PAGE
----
Last week Google disclosed a large-scale hacking effort that it said targeted users of Apple devices. It was a bombshell story.
But now Apple has gone on the attack – angry in public, and absolutely incensed in private at what is being seen as something of a stitch up. Google is standing by its research.
In a statement posted on Friday, Apple took issue with Google's characterisation that this was a broad attack on all iPhone users.
“Google's post, issued six months after iOS patches were released, creates the false impression of ‘mass exploitation’ to ‘monitor the private activities of entire populations in real time,’ stoking fear among all iPhone users that their devices had been compromised,” it reads.
“This was never the case.”
Apple's bone of contention isn't so much about what Google's Project Zero team included in its report. Rather, Apple is upset about what was left out. The view from Cupertino is that Google's business interests in China led it to pull back on describing the attack as being targeted at the persecuted Uighur community.
“The sophisticated attack was narrowly focused, not a broad-based exploit of iPhones ‘en masse’ as described. The attack affected fewer than a dozen websites that focus on content related to the Uighur community.”
This perspective is backed up by independent research from Volexity, a cyber-security firm based in Washington DC. It published a report earlier this month looking into the same threat, and stated unequivocally that Uighurs were the target – detailing 11 websites that had been used to carry out the attack.
Most notably, the Volexity report states that as well as Apple's iOS, Google's own mobile operating system, Android, was also targeted – a detail that was missing from Google's research.
Google insists it didn't know Android was affected – but it's well aware how it looks.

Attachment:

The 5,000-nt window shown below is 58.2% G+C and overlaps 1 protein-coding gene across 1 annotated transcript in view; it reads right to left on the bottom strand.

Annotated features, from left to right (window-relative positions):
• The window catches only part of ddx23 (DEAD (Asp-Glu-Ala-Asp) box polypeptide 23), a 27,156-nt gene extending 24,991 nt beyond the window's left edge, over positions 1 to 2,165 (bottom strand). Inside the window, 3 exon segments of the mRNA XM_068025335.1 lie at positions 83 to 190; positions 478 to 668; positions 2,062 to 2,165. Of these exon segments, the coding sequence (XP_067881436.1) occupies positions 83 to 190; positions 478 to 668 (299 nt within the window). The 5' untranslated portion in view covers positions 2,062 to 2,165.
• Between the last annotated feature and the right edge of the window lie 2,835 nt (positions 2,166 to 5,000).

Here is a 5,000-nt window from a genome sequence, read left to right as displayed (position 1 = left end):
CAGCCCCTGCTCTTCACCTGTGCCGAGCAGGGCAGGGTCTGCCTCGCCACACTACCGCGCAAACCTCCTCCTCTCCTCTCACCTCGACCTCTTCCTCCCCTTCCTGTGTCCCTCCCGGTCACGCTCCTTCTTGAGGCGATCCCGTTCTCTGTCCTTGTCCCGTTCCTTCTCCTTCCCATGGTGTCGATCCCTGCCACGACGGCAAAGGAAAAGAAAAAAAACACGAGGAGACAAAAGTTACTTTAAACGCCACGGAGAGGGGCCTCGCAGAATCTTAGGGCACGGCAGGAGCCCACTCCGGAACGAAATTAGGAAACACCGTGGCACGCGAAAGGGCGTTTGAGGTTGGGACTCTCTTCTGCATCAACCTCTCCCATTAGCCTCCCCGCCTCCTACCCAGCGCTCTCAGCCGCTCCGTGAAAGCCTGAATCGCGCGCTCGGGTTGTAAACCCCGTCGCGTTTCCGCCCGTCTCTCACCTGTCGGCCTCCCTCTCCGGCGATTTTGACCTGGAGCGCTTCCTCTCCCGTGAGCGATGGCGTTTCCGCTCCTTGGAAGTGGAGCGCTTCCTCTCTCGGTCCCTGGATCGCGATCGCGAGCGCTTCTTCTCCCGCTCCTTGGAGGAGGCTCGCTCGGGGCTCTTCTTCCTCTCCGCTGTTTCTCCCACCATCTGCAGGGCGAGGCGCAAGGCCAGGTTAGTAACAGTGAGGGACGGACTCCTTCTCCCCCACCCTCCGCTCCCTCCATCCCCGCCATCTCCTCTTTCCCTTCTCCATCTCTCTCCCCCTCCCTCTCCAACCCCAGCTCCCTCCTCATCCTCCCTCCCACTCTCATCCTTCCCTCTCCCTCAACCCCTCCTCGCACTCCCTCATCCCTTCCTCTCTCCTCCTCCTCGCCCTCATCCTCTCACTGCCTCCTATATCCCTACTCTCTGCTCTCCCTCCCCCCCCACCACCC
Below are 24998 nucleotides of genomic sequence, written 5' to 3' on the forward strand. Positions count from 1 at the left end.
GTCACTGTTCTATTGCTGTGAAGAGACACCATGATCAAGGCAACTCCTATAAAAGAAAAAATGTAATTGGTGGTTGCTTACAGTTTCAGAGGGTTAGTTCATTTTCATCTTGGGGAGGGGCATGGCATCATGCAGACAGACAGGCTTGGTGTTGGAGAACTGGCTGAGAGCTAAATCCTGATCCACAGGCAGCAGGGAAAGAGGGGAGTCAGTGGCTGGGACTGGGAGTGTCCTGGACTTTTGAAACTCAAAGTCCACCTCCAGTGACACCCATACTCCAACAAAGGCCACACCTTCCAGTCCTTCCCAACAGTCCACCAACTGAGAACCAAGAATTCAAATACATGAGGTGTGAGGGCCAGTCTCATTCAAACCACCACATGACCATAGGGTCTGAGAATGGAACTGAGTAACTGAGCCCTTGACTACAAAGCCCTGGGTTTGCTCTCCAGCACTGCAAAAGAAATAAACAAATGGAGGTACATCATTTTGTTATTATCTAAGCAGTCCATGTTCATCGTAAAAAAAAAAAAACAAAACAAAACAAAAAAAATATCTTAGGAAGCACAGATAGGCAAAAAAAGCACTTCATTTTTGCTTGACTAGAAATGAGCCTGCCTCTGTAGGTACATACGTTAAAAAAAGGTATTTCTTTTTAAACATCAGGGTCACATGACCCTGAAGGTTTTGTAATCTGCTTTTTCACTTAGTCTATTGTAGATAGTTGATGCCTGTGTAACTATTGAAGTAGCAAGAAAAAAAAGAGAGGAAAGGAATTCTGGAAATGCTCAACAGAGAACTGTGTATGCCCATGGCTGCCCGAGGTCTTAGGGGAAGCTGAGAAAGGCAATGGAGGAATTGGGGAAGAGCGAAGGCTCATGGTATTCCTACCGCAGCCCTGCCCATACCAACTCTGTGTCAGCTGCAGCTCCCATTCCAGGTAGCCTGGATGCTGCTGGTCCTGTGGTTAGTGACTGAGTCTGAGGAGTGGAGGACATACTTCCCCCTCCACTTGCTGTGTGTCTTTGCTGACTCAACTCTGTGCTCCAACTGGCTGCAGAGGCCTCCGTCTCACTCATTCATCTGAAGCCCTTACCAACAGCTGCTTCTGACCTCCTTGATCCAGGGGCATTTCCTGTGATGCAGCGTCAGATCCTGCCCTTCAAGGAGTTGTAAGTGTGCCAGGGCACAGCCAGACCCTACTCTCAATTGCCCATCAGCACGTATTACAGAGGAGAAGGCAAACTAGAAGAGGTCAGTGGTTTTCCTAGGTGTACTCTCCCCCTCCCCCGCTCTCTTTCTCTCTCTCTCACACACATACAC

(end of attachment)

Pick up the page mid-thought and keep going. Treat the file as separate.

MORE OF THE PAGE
Tim Willis, a researcher on the Project Zero team, wrote in a tweet that Google's Threat Analysis Group “only saw iOS exploitation on these sites when TAG found them back in Jan 2019 (and yes, they looked for everything else as well)”.
The independent researchers I've spoken to are mostly giving Project Zero the benefit of the doubt on that point. It's a highly respected group in the cyber-security space, and hasn't been seen as some kind of weapon against Google's rivals.
Besides, this isn't exactly the first time it's found something involving Apple – the group has reported over 200 vulnerabilities to the company to date, most without this kind of fanfare or controversy.
“Project Zero posts technical research that is designed to advance the understanding of security vulnerabilities, which leads to better defensive strategies,” a spokesperson said.
“We stand by our in-depth research which was written to focus on the technical aspects of these vulnerabilities. We will continue to work with Apple and other leading companies to help keep people safe online.”
Skin in the game
But there are big questions about how Google is handling the dreaded “C” word: China.
There's no mention of the country in Project Zero's research, and a spokesman on Friday wouldn't tell me if Google had known the Uighurs were being targeted.
But given the researchers said they'd identified various web addresses affected, it seems very unlikely that two-and-two were not put together.
One of the URLs, to give you an example, was quite clearly a news site aimed at Uighur readers, or at least those interested in their plight.
Google has form in this area. You may remember a story last month regarding China-backed misinformation efforts on Facebook, Twitter and YouTube, designed to sow discord in troubled Hong Kong.
Unlike Facebook and Twitter, which stated clearly they felt Beijing was behind the efforts – Google stopped short, saying only that it had removed material related to protests in Hong Kong.
There are also questions for Apple, however. If, as claimed in its statement, Apple knew about the iOS flaw before Google informed them, why did they not properly inform their users?
Why, if it knew there were several booby-trapped websites scooping up data on the Uighurs, did it not warn them?
And Apple, like Google, won't say if they think Beijing is directly responsible.
That's the bigger story here – the extent to which China's malicious behaviour is being swept under the carpet, because the companies involved have too much skin in the game.